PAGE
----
CBA National Citizenship and Immigration Law CLE Conference - May 16-17, 2008 Niagara-on-the-Lake, Ontario
May 15, 2008 <Enroute to Toronto>
I've just taken an opportunity to review some of the materials for the CBA Conference.
Between watching the movie "Charlie Wilson's War" (which inexplicably shut down a number of times during the flight) and flipping through some of the papers I printed off, I came across a paper by Shoshana T. Green "Consequences of a Misrepresentation Allegation".
Ms. Green basically confirms my experience that a dramatic trend has surfaced indicating both CIC and CBSA are pursuing permanent residents on grounds of inadmissibility arising from misrepresentation.
Ms. Green notes several scenarios that result in investigation, a finding of inadmissibility and possible appeal to the Immigration Appeal Division.
The first is the 'short marriage' which leads CIC to believe that the permanent resident originally arrived in Canada on the basis of a fraudulent marriage (aka 'marriage of convenience'). Once the now permanent resident divorces the partner of convenience (what Ms. Green calls a 'short marriage') and returns to their country of nationality for marriage and sponsorship - CIC attempts to move against the permanent resident for misrepresentation.
Another scenario that CIC/CBSA follows up on is the 'hidden marriage' - whereby a foreign national becomes a permanent resident (as a skilled worker or as a dependant under the family class) when in fact it was never disclosed to CIC that the foreign national was in fact married (and would, therefore been ineligible to enter Canada as a dependant, and member of the family class).
Green notes (which again dovetails with my own experience) that while CIC/CBSA investigates, the sponsorship of the second spouse is usually put on hold, for a period of 2 years or more.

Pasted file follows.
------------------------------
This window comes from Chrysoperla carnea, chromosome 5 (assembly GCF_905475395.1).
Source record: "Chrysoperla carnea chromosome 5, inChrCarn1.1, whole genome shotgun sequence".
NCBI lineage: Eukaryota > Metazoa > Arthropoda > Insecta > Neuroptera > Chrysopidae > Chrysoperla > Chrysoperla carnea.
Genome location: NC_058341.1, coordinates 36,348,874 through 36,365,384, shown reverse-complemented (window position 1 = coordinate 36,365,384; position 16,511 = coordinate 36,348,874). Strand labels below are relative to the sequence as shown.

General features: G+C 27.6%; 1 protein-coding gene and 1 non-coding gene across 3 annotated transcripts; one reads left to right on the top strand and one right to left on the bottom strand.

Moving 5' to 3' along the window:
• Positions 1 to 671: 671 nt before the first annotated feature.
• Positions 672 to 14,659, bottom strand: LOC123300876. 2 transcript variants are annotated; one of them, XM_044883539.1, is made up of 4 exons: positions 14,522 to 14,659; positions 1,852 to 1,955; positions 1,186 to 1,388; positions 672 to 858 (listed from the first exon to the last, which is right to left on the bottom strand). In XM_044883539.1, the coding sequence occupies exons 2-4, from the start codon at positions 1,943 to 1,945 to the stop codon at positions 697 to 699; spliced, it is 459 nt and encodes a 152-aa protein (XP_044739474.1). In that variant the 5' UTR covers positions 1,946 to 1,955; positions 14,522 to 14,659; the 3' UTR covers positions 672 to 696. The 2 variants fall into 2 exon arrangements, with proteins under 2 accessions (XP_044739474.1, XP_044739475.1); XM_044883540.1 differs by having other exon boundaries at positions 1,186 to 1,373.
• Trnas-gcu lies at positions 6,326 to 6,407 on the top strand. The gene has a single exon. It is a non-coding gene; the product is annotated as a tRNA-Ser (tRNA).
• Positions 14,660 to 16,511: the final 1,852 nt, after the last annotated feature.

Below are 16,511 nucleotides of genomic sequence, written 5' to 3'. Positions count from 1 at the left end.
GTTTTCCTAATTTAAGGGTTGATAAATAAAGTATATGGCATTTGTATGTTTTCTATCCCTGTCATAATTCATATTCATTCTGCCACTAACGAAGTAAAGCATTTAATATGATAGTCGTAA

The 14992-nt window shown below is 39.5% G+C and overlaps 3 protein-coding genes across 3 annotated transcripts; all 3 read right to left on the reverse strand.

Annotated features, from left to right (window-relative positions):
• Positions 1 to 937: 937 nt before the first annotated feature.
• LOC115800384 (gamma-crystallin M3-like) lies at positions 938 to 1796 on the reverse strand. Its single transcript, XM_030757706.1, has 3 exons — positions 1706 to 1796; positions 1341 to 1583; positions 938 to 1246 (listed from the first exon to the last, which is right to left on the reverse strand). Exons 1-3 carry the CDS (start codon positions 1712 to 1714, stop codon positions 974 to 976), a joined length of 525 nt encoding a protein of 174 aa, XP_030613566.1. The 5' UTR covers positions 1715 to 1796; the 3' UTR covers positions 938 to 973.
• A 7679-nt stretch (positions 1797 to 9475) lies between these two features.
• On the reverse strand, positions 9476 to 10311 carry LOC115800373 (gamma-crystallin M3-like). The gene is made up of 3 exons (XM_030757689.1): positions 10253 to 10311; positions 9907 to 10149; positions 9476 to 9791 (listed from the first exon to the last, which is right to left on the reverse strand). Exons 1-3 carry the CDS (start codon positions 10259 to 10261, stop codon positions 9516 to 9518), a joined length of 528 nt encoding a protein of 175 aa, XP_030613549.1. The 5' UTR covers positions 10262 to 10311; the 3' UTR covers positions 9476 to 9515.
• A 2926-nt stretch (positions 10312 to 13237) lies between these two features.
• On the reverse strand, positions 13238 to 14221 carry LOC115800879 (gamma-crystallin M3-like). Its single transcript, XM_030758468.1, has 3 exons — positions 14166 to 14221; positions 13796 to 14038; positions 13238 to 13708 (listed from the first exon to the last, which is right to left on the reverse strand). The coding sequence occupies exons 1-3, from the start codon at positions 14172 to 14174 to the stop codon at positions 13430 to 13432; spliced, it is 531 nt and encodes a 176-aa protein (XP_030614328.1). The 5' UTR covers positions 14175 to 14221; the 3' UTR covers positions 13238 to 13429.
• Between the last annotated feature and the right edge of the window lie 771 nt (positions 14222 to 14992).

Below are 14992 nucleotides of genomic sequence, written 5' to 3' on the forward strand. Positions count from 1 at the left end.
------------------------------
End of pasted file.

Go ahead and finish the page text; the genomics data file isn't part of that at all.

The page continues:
Green recommends that counsel immediately request information pursuant to an Access to Information request. After that, the client should be thoroughly prepared to discuss the "subject matter of the investigation".
Green correctly points out that the responsible immigration officer has discretion not to refer the matter to an admissibility hearing (i.e. has the discretion not to write the s.44 report). This decision is based on a number of factors that can be found in the relevant Enforcement Manual.
In my practice, I have on one particular occasion seen an immigration officer decide to exercise her discretion not to refer the matter forward. In this case there was clear misrepresentation (the client has deliberately falsified documents indicating that an accompanying dependant was a biological child, when in fact the child had been informally taken in adoption some twenty years previously). The officer was kind enough not to proceed down the admissibility route. There were clear H&C's on the application, and the experience suggests that it is always worth an opportunity to canvass the possibility with the responsible immigration officer.
However, if the officer writes the report /refers the matter to the Immigration Division of the Immigration and Refugee Board, one of two things may happen:
Either the Division will find that there is insufficient evidence to support the allegation of inadmissibility, or the individual will be found inadmissible and the matter can be appealed de novo to the Immigration Appeal Division. The Immigration Division does not have discretion and cannot consider any equitable issues.
In my experience thus far, allegations of inadmissibility are usually well founded and, again, in my practice are usually conceded at the Immigration Division given that the Immigration Appeal Division can consider equitable grounds to rule in favour of the client.
At the appeal stage, the Immigration Appeal Division can do one of the following:
1. Allow the appeal;
2. Stay the removal order (for a period of time, criminality usually eliciting a stay of 3 years at which point the IAD will allow the appeal assuming any conditions imposed are met); and
3. Dismiss the appeal.
Given the above trends, it is probably good advice that any permanent resident that has been made aware that he or she is under investigation for possible inadmissibility should contact experienced immigration counsel immediately.